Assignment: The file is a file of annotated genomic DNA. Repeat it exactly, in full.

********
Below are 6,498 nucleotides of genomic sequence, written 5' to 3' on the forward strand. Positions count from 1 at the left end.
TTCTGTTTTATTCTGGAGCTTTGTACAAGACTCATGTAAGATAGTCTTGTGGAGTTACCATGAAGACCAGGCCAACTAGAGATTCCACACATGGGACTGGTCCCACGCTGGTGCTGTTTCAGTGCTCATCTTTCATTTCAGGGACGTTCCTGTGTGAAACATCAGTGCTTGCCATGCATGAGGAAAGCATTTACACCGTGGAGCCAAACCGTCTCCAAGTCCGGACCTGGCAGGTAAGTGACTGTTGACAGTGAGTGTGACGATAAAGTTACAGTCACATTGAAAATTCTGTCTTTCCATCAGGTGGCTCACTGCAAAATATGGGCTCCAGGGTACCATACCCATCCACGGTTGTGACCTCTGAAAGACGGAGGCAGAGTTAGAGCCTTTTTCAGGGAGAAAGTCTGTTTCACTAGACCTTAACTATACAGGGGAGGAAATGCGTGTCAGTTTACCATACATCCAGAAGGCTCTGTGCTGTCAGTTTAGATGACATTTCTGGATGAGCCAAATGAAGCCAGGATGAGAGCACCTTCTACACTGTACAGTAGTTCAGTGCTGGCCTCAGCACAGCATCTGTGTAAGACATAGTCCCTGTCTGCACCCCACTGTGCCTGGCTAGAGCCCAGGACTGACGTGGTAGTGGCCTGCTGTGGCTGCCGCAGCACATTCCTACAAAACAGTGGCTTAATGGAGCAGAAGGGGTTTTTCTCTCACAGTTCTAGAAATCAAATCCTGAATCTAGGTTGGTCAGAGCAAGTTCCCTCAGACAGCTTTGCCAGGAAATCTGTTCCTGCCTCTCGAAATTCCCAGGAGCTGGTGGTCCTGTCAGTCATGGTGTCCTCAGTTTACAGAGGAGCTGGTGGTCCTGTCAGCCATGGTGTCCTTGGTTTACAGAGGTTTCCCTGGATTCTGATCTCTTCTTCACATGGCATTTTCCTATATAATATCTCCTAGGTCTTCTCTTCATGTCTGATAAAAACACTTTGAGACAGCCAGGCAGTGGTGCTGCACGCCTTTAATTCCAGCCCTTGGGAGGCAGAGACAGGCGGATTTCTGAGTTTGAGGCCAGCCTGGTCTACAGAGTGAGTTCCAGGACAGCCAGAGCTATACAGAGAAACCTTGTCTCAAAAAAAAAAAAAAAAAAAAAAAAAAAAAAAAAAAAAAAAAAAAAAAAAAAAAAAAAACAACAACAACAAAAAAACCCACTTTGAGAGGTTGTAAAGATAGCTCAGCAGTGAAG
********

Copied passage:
Below are 6,498 nucleotides of genomic sequence, written 5' to 3' on the forward strand. Positions count from 1 at the left end.
TTCTGTTTTATTCTGGAGCTTTGTACAAGACTCATGTAAGATAGTCTTGTGGAGTTACCATGAAGACCAGGCCAACTAGAGATTCCACACATGGGACTGGTCCCACGCTGGTGCTGTTTCAGTGCTCATCTTTCATTTCAGGGACGTTCCTGTGTGAAACATCAGTGCTTGCCATGCATGAGGAAAGCATTTACACCGTGGAGCCAAACCGTCTCCAAGTCCGGACCTGGCAGGTAAGTGACTGTTGACAGTGAGTGTGACGATAAAGTTACAGTCACATTGAAAATTCTGTCTTTCCATCAGGTGGCTCACTGCAAAATATGGGCTCCAGGGTACCATACCCATCCACGGTTGTGACCTCTGAAAGACGGAGGCAGAGTTAGAGCCTTTTTCAGGGAGAAAGTCTGTTTCACTAGACCTTAACTATACAGGGGAGGAAATGCGTGTCAGTTTACCATACATCCAGAAGGCTCTGTGCTGTCAGTTTAGATGACATTTCTGGATGAGCCAAATGAAGCCAGGATGAGAGCACCTTCTACACTGTACAGTAGTTCAGTGCTGGCCTCAGCACAGCATCTGTGTAAGACATAGTCCCTGTCTGCACCCCACTGTGCCTGGCTAGAGCCCAGGACTGACGTGGTAGTGGCCTGCTGTGGCTGCCGCAGCACATTCCTACAAAACAGTGGCTTAATGGAGCAGAAGGGGTTTTTCTCTCACAGTTCTAGAAATCAAATCCTGAATCTAGGTTGGTCAGAGCAAGTTCCCTCAGACAGCTTTGCCAGGAAATCTGTTCCTGCCTCTCGAAATTCCCAGGAGCTGGTGGTCCTGTCAGTCATGGTGTCCTCAGTTTACAGAGGAGCTGGTGGTCCTGTCAGCCATGGTGTCCTTGGTTTACAGAGGTTTCCCTGGATTCTGATCTCTTCTTCACATGGCATTTTCCTATATAATATCTCCTAGGTCTTCTCTTCATGTCTGATAAAAACACTTTGAGACAGCCAGGCAGTGGTGCTGCACGCCTTTAATTCCAGCCCTTGGGAGGCAGAGACAGGCGGATTTCTGAGTTTGAGGCCAGCCTGGTCTACAGAGTGAGTTCCAGGACAGCCAGAGCTATACAGAGAAACCTTGTCTCAAAAAAAAAAAAAAAAAAAAAAAAAAAAAAAAAAAAAAAAAAAAAAAAAAAAAAAAAACAACAACAACAAAAAAACCCACTTTGAGAGGTTGTAAAGATAGCTCAGCAGTGAAG